As mentioned before, there are few reliable middle infield options and teams could benefit from a veteran with the positional flexibility of Hill. If he can hit like he did in the first half of 2016 with the Brewers, he would be a solid bat to add as well, although his poor performance in Boston and in Arizona from 2014 through 2015 makes that questionable.
That the Indians (or Athletics, for that matter) didn’t want to pick up Crisp’s $13 million option for 2017 was no surprise, but that doesn’t mean he isn’t still worth a spot on a team somewhere. There was no bigger surprise for Cleveland in the postseason this year, as Crisp came through with clutch hit after clutch hit. He’s not much use in the outfield or on the bases anymore, and nearly all his positive at-bats come against right-handed pitchers. But the 37-year-old former speedster could still find a role somewhere as a platoon or bench corner outfielder.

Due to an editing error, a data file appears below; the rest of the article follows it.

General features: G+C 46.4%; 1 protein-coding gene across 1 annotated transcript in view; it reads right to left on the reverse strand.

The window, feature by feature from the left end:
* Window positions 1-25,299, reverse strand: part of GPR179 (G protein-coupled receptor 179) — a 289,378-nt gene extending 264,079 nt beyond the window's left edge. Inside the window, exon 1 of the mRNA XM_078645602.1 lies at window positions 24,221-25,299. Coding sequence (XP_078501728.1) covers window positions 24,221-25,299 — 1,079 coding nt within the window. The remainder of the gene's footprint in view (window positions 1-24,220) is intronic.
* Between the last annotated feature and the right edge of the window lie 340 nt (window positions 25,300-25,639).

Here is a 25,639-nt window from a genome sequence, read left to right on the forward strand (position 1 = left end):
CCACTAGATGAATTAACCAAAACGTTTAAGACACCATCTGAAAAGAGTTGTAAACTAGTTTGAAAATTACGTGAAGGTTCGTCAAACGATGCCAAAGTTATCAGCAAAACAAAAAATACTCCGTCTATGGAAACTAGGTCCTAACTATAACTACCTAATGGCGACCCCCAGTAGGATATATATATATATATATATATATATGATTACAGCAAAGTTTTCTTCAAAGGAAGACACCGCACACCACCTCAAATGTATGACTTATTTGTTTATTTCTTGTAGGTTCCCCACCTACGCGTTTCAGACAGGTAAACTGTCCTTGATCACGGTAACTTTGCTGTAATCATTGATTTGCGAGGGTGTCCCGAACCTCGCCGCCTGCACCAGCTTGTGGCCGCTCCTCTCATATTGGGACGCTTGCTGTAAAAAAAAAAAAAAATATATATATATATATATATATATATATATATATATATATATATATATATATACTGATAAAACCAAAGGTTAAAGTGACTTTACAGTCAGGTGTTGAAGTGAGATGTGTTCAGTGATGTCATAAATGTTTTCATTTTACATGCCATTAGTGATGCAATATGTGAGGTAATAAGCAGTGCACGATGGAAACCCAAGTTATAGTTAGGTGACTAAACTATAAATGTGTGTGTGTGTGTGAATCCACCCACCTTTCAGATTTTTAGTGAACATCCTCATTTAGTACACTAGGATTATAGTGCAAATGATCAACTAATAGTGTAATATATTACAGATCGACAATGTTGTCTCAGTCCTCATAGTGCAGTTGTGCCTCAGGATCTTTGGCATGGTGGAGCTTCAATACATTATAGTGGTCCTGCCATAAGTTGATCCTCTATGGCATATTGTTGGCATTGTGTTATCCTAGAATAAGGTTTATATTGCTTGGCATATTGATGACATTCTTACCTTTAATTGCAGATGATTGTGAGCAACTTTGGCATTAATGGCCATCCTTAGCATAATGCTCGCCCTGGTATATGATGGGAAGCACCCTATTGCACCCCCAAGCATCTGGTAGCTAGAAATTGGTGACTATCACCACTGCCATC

This one may be a long shot, but some team is always looking for a reclamation project and he’s certainly a better option than many free agents like Sean O’Sullivan, Ross Detwiler, Mat Latos and John Danks. Milone had a terrible season in 2016, despite not really changing peripherally. It’s possible that the constant tinkering, with the Twins sending him to AAA and largely using him out of the bullpen after he dealt with biceps tendinitis, contributed to his poor performance.
If a team was to sign Milone to a low-risk deal and actually allow him to make consistent starts, he should be able to return to the high 3.00, low 4.00 ERA pitcher he has been for most of his career.